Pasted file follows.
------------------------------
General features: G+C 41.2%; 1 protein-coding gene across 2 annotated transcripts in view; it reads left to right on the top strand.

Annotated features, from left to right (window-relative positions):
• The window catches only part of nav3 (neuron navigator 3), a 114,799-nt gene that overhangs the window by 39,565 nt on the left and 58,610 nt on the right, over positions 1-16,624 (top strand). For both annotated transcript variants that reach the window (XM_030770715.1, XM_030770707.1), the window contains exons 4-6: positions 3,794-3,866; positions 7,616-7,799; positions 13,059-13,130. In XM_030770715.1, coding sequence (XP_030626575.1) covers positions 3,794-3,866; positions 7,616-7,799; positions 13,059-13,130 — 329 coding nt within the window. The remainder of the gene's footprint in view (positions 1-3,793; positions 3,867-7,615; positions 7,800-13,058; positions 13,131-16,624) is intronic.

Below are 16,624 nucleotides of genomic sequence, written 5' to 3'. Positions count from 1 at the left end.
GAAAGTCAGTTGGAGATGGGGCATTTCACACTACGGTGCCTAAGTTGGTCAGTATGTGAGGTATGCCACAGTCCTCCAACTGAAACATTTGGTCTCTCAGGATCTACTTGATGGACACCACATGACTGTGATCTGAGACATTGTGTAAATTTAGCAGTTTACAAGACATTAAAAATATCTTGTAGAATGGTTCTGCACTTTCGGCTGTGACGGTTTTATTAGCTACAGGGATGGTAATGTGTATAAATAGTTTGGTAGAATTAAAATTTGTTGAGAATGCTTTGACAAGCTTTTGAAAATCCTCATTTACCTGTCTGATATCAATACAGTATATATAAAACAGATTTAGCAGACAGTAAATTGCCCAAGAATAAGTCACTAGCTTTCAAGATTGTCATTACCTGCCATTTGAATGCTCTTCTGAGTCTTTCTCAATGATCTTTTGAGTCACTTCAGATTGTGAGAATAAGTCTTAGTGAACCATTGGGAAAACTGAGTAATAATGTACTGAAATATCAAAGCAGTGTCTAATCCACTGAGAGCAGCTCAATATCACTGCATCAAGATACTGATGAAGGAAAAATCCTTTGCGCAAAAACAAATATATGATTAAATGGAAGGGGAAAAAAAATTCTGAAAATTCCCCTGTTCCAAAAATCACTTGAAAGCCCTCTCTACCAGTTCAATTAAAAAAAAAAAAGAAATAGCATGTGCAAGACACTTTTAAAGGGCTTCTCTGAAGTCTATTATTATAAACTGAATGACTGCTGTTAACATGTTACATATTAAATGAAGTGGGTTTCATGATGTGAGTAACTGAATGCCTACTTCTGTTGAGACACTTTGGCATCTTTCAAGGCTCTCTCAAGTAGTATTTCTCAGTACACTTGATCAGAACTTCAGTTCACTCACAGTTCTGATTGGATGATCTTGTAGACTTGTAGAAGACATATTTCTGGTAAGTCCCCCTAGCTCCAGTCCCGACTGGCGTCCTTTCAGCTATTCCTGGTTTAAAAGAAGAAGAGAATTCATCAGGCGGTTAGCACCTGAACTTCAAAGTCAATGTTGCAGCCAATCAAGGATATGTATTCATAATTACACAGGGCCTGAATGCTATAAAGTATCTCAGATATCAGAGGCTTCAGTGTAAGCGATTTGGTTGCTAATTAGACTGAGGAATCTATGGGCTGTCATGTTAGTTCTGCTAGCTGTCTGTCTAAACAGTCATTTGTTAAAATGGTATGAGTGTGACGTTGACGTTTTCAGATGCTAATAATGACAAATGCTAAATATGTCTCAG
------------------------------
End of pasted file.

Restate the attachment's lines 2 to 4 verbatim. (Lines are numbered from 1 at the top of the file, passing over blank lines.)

Annotated features, from left to right (window-relative positions):
• The window catches only part of nav3 (neuron navigator 3), a 114,799-nt gene that overhangs the window by 39,565 nt on the left and 58,610 nt on the right, over positions 1-16,624 (top strand). For both annotated transcript variants that reach the window (XM_030770715.1, XM_030770707.1), the window contains exons 4-6: positions 3,794-3,866; positions 7,616-7,799; positions 13,059-13,130. In XM_030770715.1, coding sequence (XP_030626575.1) covers positions 3,794-3,866; positions 7,616-7,799; positions 13,059-13,130 — 329 coding nt within the window. The remainder of the gene's footprint in view (positions 1-3,793; positions 3,867-7,615; positions 7,800-13,058; positions 13,131-16,624) is intronic.

Below are 16,624 nucleotides of genomic sequence, written 5' to 3'. Positions count from 1 at the left end.